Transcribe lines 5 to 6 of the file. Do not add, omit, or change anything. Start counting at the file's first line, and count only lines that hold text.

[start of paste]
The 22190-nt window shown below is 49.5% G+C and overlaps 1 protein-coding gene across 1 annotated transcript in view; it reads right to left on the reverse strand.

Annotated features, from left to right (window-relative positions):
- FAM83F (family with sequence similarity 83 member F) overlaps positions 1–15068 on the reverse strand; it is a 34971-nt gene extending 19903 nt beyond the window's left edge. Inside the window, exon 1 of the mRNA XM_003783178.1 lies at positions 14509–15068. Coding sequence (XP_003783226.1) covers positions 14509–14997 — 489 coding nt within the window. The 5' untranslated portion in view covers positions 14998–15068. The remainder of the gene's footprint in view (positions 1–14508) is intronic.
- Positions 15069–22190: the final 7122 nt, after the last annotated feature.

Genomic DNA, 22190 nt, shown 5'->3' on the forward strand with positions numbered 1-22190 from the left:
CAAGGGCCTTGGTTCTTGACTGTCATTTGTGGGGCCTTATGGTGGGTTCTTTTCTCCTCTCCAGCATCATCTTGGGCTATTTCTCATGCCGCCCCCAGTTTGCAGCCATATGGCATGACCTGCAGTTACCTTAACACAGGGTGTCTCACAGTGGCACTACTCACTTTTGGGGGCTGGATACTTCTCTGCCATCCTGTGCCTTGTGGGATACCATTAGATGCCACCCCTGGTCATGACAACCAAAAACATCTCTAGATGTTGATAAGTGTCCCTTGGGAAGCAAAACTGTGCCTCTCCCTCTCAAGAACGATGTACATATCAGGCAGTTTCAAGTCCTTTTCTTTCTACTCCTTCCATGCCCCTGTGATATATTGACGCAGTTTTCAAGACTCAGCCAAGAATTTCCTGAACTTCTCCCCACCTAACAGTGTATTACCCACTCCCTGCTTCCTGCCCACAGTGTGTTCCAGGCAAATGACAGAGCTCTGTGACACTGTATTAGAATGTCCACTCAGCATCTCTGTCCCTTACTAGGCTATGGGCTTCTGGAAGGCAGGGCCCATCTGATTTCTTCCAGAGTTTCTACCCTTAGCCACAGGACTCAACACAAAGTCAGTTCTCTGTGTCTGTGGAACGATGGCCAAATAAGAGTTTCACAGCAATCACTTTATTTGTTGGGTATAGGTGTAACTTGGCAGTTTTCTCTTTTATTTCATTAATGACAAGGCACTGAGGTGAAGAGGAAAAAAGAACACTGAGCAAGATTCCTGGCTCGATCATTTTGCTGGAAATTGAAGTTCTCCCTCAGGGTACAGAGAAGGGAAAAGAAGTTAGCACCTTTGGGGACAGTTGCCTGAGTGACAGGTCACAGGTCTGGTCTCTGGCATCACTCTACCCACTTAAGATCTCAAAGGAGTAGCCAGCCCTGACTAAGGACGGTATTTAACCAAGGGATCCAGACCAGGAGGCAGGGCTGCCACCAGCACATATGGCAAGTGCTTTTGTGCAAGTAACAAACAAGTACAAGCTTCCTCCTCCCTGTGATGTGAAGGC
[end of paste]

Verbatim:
Genomic DNA, 22190 nt, shown 5'->3' on the forward strand with positions numbered 1-22190 from the left:
CAAGGGCCTTGGTTCTTGACTGTCATTTGTGGGGCCTTATGGTGGGTTCTTTTCTCCTCTCCAGCATCATCTTGGGCTATTTCTCATGCCGCCCCCAGTTTGCAGCCATATGGCATGACCTGCAGTTACCTTAACACAGGGTGTCTCACAGTGGCACTACTCACTTTTGGGGGCTGGATACTTCTCTGCCATCCTGTGCCTTGTGGGATACCATTAGATGCCACCCCTGGTCATGACAACCAAAAACATCTCTAGATGTTGATAAGTGTCCCTTGGGAAGCAAAACTGTGCCTCTCCCTCTCAAGAACGATGTACATATCAGGCAGTTTCAAGTCCTTTTCTTTCTACTCCTTCCATGCCCCTGTGATATATTGACGCAGTTTTCAAGACTCAGCCAAGAATTTCCTGAACTTCTCCCCACCTAACAGTGTATTACCCACTCCCTGCTTCCTGCCCACAGTGTGTTCCAGGCAAATGACAGAGCTCTGTGACACTGTATTAGAATGTCCACTCAGCATCTCTGTCCCTTACTAGGCTATGGGCTTCTGGAAGGCAGGGCCCATCTGATTTCTTCCAGAGTTTCTACCCTTAGCCACAGGACTCAACACAAAGTCAGTTCTCTGTGTCTGTGGAACGATGGCCAAATAAGAGTTTCACAGCAATCACTTTATTTGTTGGGTATAGGTGTAACTTGGCAGTTTTCTCTTTTATTTCATTAATGACAAGGCACTGAGGTGAAGAGGAAAAAAGAACACTGAGCAAGATTCCTGGCTCGATCATTTTGCTGGAAATTGAAGTTCTCCCTCAGGGTACAGAGAAGGGAAAAGAAGTTAGCACCTTTGGGGACAGTTGCCTGAGTGACAGGTCACAGGTCTGGTCTCTGGCATCACTCTACCCACTTAAGATCTCAAAGGAGTAGCCAGCCCTGACTAAGGACGGTATTTAACCAAGGGATCCAGACCAGGAGGCAGGGCTGCCACCAGCACATATGGCAAGTGCTTTTGTGCAAGTAACAAACAAGTACAAGCTTCCTCCTCCCTGTGATGTGAAGGC